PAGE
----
The Ziggo Dome opened its doors to 1,300 people in order to collect data that could help Dutch clubs open.
Clubbers in Amsterdam were given a break this weekend from the lockdown restrictions imposed on the nightlife industry. In order to perform an experiment aimed at assessing the risk of allowing people back onto the dance floor.
is Amsterdam’s largest music arena, and on Saturday it was opened for four hours and allowed attendance of 1,300 people.
DJs playing at the event included Sunnery James & Ryan Marciano, Sam Feldt and Lady Bee.
Those participating in the experiment had their movements and contacts tracked throughout by a tag, which was used to investigate how events can safely be run again after lockdown.
People attending the event were split into five different “bubbles” containing 250 people and one containing just 50. The group in each bubble had different rules relating to things like social distancing.
Some of the people were told to stay on the dance floor, and others were given instructions about when and where to have on a face mask. One of the groups was given a drink to colour their saliva, and told to sing/shout as much as possible. The colouring means their saliva release could be monitored, and give an estimate of how much was released by people in times of dance floor revelry.
Saliva is of course one of the ways COVID-19 can be transferred through moisture particles, so this helps give data on how to properly risk assess a dance floor environment.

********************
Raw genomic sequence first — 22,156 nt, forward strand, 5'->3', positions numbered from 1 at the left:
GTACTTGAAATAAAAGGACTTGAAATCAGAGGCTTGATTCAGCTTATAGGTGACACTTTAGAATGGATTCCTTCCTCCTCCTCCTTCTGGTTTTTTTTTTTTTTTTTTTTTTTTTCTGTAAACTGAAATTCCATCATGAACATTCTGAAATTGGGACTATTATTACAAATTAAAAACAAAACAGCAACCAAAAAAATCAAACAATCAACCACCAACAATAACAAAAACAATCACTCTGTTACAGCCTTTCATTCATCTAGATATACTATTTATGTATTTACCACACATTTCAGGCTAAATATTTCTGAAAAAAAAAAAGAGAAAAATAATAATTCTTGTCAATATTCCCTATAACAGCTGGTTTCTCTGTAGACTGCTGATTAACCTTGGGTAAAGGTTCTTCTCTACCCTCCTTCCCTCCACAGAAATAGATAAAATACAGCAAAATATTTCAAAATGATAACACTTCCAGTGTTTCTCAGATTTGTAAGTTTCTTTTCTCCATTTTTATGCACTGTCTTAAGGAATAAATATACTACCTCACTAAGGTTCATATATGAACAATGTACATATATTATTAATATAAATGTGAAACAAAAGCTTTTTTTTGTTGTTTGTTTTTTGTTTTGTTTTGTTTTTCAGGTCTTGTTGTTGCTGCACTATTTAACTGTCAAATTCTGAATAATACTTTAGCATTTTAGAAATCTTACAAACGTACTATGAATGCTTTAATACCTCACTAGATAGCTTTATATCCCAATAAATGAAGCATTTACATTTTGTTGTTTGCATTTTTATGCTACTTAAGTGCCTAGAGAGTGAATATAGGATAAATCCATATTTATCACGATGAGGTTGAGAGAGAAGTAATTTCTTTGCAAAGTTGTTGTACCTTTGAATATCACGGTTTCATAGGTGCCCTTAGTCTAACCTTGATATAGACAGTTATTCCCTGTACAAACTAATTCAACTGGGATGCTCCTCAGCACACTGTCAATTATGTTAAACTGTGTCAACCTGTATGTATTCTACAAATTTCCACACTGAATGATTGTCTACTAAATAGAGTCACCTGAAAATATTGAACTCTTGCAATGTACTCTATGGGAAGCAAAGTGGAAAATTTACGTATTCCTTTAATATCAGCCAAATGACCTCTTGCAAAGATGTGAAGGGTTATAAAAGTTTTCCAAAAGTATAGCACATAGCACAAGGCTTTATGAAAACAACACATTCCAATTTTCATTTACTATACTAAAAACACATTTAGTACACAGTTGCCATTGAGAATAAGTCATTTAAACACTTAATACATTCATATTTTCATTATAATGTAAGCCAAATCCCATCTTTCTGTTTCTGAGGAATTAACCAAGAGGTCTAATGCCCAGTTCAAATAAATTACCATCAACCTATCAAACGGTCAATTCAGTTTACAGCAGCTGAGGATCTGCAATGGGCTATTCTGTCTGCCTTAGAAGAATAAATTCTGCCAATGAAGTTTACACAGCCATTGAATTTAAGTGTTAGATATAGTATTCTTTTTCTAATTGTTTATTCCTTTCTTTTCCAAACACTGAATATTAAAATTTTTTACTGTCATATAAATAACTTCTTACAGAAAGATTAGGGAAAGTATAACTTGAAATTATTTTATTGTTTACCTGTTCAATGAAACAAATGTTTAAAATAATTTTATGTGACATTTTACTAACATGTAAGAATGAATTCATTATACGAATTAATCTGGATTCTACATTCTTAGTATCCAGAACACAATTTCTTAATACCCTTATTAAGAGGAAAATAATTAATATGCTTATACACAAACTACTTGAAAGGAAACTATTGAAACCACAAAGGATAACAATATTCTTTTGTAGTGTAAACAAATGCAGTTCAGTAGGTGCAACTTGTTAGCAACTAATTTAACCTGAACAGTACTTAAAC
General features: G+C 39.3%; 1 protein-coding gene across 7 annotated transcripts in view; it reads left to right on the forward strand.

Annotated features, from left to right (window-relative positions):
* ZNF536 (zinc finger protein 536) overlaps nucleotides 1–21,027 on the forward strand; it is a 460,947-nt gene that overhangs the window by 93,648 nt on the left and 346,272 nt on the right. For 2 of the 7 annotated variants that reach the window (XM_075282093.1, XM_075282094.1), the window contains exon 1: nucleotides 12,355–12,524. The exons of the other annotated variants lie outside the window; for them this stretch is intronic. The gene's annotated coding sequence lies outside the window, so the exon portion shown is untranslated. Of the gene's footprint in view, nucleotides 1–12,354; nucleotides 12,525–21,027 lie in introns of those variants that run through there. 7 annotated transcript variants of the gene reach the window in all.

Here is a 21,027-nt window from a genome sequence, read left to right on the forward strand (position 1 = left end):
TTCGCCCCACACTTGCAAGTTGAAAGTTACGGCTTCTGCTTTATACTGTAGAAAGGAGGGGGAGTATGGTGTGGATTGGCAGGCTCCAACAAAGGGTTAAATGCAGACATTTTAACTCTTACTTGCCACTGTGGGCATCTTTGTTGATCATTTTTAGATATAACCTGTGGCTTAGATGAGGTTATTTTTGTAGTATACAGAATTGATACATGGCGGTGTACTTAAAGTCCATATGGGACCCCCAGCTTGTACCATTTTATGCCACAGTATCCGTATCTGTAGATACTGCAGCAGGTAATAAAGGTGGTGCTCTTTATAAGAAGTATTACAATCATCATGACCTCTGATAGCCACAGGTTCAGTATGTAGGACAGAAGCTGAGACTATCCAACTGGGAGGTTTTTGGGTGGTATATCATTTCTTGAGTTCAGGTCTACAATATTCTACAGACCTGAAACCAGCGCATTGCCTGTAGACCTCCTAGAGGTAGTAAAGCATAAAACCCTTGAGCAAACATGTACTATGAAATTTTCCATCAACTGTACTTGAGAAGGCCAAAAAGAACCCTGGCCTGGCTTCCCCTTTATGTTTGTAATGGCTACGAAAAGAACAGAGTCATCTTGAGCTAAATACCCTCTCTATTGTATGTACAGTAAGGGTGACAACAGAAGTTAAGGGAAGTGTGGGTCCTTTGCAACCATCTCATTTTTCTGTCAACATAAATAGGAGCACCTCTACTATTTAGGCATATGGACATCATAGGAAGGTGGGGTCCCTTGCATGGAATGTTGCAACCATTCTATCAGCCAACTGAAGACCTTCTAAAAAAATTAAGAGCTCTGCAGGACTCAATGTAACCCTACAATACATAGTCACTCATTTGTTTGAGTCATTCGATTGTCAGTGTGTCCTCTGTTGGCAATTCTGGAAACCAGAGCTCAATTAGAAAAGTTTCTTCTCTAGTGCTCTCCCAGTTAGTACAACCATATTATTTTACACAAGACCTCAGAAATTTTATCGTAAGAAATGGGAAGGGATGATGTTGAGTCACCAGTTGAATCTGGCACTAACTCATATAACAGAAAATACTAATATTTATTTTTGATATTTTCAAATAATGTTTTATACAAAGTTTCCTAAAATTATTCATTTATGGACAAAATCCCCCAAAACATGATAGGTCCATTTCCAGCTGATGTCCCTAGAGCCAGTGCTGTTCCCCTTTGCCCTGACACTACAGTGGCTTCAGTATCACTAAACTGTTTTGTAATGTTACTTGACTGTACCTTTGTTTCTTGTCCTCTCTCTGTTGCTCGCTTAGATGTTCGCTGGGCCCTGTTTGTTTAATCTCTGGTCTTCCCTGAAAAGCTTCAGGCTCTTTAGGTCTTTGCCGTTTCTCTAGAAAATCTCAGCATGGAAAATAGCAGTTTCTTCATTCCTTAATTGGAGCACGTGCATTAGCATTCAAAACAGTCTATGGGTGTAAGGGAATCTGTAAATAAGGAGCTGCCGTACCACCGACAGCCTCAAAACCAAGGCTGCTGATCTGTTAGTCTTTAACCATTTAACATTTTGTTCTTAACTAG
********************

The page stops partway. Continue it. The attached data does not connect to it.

Holland’s government will use the collected data to help outline the best plan for reopening nightlife in the coming months. It was noted that many of the people asked to keep their masks on soon forgot, and took them off after getting lost dancing to the music. Data like that could suggest that expecting people to maintain mask-wearing on a dance floor is unrealistic, and things like that could influence the restrictions on clubs opening.
Fieldlab, was the organisation carrying out this experiment on behalf of the Dutch government, and in a statement, they said: “We hope this can lead to a tailor-made reopening of venues. Measures are now generic, allowing for instance a maximum of 100 guests at any event if coronavirus infections drop to a certain level. We hope for more specific measures, such as allowing the Ziggo Dome to open at half its capacity.”
For context, the Ziggo Dome normally has a capacity of 17,000, but the experiment only had 1,300 people in attendance. It’s also worth noting that 100,000 people applied, and the tickets sold out in 20 minutes. This gives us an unsurprising indication of how much people have missed dancing in music venues.
Everyone who attended had to have received a negative coronavirus test 48 hours before the event. Those in attendance were also asked to take another test five days after the event.
It’s positive to see experiments like this taking place, as at long last it shows governments around the world are serious about getting clubs and other nightlife open again.
H/T: The Guardian